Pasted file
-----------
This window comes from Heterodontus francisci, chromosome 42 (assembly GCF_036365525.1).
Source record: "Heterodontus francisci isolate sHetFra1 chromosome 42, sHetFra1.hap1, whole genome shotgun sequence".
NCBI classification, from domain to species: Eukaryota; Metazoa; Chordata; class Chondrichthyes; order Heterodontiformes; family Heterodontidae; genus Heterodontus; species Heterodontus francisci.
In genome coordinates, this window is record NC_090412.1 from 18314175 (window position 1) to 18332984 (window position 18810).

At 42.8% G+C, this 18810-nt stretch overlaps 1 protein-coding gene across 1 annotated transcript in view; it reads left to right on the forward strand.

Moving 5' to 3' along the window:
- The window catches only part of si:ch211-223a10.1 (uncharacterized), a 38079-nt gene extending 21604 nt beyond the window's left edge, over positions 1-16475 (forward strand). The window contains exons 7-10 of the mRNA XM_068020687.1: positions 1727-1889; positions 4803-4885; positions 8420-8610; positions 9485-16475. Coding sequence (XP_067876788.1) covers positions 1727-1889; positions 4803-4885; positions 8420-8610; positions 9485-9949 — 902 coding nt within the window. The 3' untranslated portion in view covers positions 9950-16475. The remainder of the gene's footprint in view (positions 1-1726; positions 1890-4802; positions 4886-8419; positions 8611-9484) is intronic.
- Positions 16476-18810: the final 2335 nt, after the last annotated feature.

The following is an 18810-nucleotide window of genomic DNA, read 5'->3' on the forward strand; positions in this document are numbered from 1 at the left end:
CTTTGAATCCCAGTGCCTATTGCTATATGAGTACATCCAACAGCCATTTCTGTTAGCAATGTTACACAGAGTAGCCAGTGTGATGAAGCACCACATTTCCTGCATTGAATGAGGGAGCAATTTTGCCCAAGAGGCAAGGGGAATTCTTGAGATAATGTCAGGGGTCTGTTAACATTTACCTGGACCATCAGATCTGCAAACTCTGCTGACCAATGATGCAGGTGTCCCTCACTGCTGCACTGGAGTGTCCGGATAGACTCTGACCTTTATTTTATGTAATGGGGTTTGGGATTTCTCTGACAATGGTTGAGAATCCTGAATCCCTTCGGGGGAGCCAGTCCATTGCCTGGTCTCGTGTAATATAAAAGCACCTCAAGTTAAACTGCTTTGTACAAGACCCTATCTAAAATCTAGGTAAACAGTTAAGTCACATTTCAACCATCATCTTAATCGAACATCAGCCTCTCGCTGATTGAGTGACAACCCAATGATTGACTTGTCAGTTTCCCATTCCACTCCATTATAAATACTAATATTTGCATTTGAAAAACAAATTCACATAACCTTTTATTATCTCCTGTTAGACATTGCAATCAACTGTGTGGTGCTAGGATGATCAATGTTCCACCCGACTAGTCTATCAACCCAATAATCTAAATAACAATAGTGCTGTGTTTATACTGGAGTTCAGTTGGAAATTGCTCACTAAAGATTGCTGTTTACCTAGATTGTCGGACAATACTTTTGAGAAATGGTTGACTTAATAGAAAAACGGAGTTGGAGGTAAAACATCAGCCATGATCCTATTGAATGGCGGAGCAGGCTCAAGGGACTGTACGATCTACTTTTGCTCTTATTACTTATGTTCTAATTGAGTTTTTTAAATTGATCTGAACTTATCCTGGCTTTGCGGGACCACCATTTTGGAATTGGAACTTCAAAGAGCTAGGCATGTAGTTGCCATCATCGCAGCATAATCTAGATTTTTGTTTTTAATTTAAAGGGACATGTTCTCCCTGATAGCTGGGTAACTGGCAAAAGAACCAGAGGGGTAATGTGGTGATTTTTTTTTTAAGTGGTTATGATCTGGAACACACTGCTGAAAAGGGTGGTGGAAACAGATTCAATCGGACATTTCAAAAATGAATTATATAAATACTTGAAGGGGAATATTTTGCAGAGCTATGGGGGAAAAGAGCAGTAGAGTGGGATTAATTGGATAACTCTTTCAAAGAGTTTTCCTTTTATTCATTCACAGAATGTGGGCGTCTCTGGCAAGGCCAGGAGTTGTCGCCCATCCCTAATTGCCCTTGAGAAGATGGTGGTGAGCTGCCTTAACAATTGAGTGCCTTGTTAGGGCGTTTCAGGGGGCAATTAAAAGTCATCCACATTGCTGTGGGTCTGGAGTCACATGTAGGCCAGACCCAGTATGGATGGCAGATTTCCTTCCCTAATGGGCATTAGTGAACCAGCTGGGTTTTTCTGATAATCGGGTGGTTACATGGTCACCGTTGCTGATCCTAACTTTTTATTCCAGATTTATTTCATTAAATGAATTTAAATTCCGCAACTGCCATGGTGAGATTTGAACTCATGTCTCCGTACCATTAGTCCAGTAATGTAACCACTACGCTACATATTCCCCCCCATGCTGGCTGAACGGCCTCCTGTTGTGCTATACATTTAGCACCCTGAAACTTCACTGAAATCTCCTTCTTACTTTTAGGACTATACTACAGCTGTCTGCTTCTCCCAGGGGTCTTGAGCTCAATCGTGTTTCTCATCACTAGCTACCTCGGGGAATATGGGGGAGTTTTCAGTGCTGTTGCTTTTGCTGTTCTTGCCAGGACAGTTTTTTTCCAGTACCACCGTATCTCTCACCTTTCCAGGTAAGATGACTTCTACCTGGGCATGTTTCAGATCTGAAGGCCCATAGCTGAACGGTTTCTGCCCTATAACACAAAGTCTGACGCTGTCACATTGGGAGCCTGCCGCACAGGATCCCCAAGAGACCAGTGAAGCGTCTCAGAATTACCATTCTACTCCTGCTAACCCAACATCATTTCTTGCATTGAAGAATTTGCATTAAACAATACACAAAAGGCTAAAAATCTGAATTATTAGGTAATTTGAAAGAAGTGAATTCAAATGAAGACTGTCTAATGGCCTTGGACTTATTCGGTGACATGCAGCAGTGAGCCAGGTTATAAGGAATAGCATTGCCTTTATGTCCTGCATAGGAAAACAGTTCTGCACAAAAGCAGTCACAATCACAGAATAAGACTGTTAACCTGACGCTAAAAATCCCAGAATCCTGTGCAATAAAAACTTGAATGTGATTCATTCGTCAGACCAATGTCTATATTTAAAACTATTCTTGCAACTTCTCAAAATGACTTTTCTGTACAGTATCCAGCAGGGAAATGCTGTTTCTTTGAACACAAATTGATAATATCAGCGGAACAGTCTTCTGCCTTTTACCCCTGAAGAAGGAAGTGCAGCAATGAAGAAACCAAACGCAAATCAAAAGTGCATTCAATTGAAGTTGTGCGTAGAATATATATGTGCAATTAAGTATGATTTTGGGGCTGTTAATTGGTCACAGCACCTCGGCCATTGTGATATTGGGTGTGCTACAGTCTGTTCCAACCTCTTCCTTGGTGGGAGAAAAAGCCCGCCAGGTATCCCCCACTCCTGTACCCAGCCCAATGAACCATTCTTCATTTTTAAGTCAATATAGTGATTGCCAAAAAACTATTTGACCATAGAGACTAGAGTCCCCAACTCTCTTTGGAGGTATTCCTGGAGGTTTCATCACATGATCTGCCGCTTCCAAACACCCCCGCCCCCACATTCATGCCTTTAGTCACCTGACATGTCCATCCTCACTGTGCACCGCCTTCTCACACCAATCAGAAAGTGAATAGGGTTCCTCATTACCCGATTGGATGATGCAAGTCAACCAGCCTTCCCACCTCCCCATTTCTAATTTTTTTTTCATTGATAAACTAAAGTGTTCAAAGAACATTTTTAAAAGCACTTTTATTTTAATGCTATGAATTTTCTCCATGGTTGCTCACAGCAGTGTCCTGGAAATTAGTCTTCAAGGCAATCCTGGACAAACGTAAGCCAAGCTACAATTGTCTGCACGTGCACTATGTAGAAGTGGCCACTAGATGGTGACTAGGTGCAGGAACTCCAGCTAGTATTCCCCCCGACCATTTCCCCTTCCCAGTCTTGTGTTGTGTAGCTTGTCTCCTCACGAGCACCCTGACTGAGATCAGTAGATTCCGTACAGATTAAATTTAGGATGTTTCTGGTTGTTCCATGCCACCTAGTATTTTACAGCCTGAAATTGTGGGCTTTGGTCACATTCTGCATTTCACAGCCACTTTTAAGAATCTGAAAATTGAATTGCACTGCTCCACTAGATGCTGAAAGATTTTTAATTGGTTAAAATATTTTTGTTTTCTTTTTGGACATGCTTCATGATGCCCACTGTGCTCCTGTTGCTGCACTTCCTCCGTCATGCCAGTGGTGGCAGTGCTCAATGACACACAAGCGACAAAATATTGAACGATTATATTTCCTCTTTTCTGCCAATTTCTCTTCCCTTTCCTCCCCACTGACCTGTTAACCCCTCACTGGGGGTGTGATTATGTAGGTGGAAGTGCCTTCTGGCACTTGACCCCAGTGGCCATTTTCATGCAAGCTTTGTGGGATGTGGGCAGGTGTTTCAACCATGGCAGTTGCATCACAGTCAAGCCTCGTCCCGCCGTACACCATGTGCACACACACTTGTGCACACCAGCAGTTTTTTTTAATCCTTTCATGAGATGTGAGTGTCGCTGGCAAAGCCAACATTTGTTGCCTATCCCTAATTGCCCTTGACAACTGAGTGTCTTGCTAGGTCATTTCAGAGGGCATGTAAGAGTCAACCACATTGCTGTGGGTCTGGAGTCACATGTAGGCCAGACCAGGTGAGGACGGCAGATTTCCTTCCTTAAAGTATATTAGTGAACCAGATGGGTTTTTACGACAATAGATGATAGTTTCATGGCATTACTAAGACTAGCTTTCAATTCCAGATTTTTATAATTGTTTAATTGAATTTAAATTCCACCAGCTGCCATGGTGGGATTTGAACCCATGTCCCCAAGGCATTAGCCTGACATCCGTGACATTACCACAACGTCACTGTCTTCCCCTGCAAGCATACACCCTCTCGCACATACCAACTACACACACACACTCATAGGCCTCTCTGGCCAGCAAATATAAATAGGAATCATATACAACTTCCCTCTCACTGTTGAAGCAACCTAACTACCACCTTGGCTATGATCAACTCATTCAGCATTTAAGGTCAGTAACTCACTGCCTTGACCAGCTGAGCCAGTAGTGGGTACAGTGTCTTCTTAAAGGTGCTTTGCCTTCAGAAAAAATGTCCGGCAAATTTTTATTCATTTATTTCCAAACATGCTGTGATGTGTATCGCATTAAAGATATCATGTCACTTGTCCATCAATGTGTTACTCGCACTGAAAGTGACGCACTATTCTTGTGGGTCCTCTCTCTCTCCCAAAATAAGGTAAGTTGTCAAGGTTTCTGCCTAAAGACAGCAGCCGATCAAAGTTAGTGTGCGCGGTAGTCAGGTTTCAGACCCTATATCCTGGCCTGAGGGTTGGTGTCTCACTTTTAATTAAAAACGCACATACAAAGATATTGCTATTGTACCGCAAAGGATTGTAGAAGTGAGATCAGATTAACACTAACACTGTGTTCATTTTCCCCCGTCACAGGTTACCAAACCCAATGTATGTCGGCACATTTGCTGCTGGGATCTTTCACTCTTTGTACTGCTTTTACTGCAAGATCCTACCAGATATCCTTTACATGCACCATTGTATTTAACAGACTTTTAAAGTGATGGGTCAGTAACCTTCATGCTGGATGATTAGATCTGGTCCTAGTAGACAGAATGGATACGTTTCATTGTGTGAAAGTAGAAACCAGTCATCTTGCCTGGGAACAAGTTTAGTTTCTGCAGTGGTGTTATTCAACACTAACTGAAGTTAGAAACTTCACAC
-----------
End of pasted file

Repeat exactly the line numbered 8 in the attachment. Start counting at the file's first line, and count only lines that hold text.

- Positions 16476-18810: the final 2335 nt, after the last annotated feature.